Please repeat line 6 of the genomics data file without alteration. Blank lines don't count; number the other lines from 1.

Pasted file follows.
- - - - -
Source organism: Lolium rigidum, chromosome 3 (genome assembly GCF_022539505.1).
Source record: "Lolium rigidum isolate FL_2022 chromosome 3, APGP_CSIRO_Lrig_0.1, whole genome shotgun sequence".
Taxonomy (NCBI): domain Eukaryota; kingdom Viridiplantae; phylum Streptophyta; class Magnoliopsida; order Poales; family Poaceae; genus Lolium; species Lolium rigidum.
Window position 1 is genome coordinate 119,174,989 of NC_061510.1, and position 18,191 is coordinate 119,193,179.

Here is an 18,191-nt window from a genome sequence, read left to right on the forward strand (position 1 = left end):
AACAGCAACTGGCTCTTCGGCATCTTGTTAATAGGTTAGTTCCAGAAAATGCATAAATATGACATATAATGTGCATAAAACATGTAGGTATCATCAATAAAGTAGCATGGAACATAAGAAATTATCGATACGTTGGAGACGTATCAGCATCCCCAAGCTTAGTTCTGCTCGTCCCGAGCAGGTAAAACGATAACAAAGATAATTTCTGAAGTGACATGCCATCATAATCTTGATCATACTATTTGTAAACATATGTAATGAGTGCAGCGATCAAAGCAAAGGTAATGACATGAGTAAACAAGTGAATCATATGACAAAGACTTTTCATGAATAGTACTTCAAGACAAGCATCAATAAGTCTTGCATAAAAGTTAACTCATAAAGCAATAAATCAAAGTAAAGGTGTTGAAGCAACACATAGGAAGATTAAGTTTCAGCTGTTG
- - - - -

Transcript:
AACAGCAACTGGCTCTTCGGCATCTTGTTAATAGGTTAGTTCCAGAAAATGCATAAATATGACATATAATGTGCATAAAACATGTAGGTATCATCAATAAAGTAGCATGGAACATAAGAAATTATCGATACGTTGGAGACGTATCAGCATCCCCAAGCTTAGTTCTGCTCGTCCCGAGCAGGTAAAACGATAACAAAGATAATTTCTGAAGTGACATGCCATCATAATCTTGATCATACTATTTGTAAACATATGTAATGAGTGCAGCGATCAAAGCAAAGGTAATGACATGAGTAAACAAGTGAATCATATGACAAAGACTTTTCATGAATAGTACTTCAAGACAAGCATCAATAAGTCTTGCATAAAAGTTAACTCATAAAGCAATAAATCAAAGTAAAGGTGTTGAAGCAACACATAGGAAGATTAAGTTTCAGCTGTTG